New Cayman, new lineup, same big goals for CJ Wilson Racing

Photo: CJ Wilson Racing
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Within the year when “Star Wars Episode VII: The Force Awakens” premieres, it’s kind of fitting that one of racing’s biggest names is invoking the Dark Side to nickname its new car.

CJ Wilson Racing is, like a young Jedi, continuing to grow into an incredible force in the galaxy – in this case the Continental Tire SportsCar Challenge.

And, to improve to the next level, it’s nicknamed its new Porsche Cayman GT4 Clubsport “Darth Cayman.”

The premise? The stealthy dark grey car looks sinister, badass, and might kill the competition if the rest of the Continental Tire Challenge GS class isn’t careful.

This all becomes funnier when you realize most of the CJWR crew are down-to-earth, fun people who purely love the sport, are good at their jobs and have fun with it too.

“We like the camaraderie on a very high level,” says the eponymous team owner, Wilson, during the Roar Before the Rolex 24 test.

“This is where you can have a lot of fun. Andris (Laivins, team manager) is serious. But we can joke around. We’re a very tight knit team. We have a very cool team environment.

“Which is why people are always kind of sniffing around our space, because they’re like, ‘How are they doing this where they’re laughing and having fun? Wait, their boss isn’t a huge jerk?’ Maybe we can have fun.”

They’re having fun going into the season even though the challenge – no pun intended – is serious for CJ Wilson Racing to win a second consecutive championship, now in a second different class, in as many seasons.

There’s big changes here for 2016. Gone is the team’s tried-and-true Mazda MX-5 – Wilson has parlayed the team’s trajectory at a methodical pace and only switched cars, classes or series when the time is right.

A case in point: CJWR began as a Mazda MX-5 Cup series team. It won races, then the 2012 series championship with Stevan McAleer. By 2013, the team was in the Continental Tire Challenge as well and McAleer’s eventual co-driver Chad McCumbee was winning poles as a NASCAR convert to road racing. Then McAleer and Marc Miller started winning races.

Once the MX-5 Cup program went away, the design was to build and mold the team into an ST class title contender, which McAleer and McCumbee did last year. All the while Wilson and Laivins had the foresight to know Porsche had big ambitions, and a new car coming for GS.

A two-race trial run in 2015 with Miller and Tyler McQuarrie – note the volume of “Ms” in the driving lineup – has now led to this year’s full-on GS effort with “Darth Cayman” and a new lineup of Miller and open-wheel convert Daniel Burkett, who impressed during the Roar test, in the team’s No. 33 ONE Capital Management/Motor Oil Matters Porsche Cayman GT4 Clubsport.

Meanwhile, in his first official test, Burkett was working to ensure his posterior was intact.

“The first time on the banking I was like, ‘What the hell’s going on man?'” said Burkett, who transfers to sports cars after a pair of Prototype Challenge starts and a prior run through the Mazda Road to Indy USF2000 and Pro Mazda.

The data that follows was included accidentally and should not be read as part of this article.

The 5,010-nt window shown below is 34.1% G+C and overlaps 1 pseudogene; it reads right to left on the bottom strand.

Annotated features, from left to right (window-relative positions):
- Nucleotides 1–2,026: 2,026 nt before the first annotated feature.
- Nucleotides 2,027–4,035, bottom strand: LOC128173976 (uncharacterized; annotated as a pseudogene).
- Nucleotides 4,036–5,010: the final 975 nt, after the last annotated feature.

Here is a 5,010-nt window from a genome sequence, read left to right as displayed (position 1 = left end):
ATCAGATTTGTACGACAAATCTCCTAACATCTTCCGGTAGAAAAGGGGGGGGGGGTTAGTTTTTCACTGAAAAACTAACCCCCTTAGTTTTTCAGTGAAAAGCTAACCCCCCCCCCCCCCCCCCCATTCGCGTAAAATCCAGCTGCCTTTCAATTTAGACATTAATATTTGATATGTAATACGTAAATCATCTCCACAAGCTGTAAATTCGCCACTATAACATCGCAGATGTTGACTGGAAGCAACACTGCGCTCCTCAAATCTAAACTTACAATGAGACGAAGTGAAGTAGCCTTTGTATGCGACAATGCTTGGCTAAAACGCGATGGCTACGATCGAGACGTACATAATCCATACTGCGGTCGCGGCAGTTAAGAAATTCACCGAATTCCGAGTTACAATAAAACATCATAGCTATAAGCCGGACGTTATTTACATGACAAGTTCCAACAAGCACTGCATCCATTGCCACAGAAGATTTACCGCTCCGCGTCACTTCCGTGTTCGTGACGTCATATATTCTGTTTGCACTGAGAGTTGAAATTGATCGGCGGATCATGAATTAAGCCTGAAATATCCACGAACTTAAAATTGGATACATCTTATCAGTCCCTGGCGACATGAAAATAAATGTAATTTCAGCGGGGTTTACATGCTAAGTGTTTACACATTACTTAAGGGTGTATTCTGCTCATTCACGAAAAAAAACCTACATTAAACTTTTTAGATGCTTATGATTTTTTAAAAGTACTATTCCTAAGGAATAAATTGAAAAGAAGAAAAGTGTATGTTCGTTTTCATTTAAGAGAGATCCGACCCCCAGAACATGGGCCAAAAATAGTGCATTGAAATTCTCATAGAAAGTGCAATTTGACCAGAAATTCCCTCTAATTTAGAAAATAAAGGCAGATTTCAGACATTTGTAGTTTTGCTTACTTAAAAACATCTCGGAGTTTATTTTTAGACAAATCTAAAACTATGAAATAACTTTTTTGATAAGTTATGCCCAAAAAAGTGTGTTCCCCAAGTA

“I couldn’t see what was in front of me. I was like ‘Guys, can we take the banner off?’ It’s been a huge transition. And my butt was pretty sore after the first session, just from all the clenching. But I’ve gotten used to it now.”

Jokes aside, it’s been a big but rapid transition for Burkett into the world of sports cars.

“It’s been a massive learning curve,” he said. “I had a few days at a local track in Austin before we came to this event. The first time I got in the car, I was perplexed at the differences. I was almost like, I don’t want to race this car, how am I ever going to learn, it’s so completely different. That was in the 997.

“So in the Cayman, having the mid-engine, it was a little more like a formula car type feel to it. The Cayman is very easy to point and shoot. It has a very pointy steering to it. It felt like a formula car. I felt right at home immediately.

“I feel like ready to race the car at the end of the Rolex 24 weekend at the end of January. So far I’m loving it, loving the paddock, and loving my new team boss, CJ.”

Wilson noted Burkett’s intense, innate competitiveness as he sought to match Miller first time out in official sessions.

“For Danny to come off and be right near where Marc is out of the gate … his talent is apparent,” Wilson says. “He’s a funny guy. He likes to make jokes. We all do. We keep it loose. Although he tries to keep his bowels tight, we like the car loose.”

For Wilson, who’s now transferred cars from the ST class Mazda MX-5 to the new Cayman GT4, having a readymade car off the shelf is paying dividends already.

“There’s always a thrash to get something ready,” said Wilson, who noted the team only took delivery of the two new Caymans from Porsche on December 23.

“It wasn’t because we had the struggle to build the car to a certain spec like previously with the MX-5s. We’d always have to fix something or improve something before. That’s the nature of building something in your own shop.

“But with the Porsche being a turnkey car, they’ve done such a good job doing a car that can go out and flat out race. We’re not having apparent issues. There’s some little things like teething, checking the oil, it’s all digital – there’s no dipstick, for example – but that’s a bit of a thing. If that’s the biggest problem you’re having in the weekend, you’re good.”

Wilson wants competition as right now the GS class is heavily Porsche dominated, with the new Cayman GT4 and a handful of older Porsche 997s.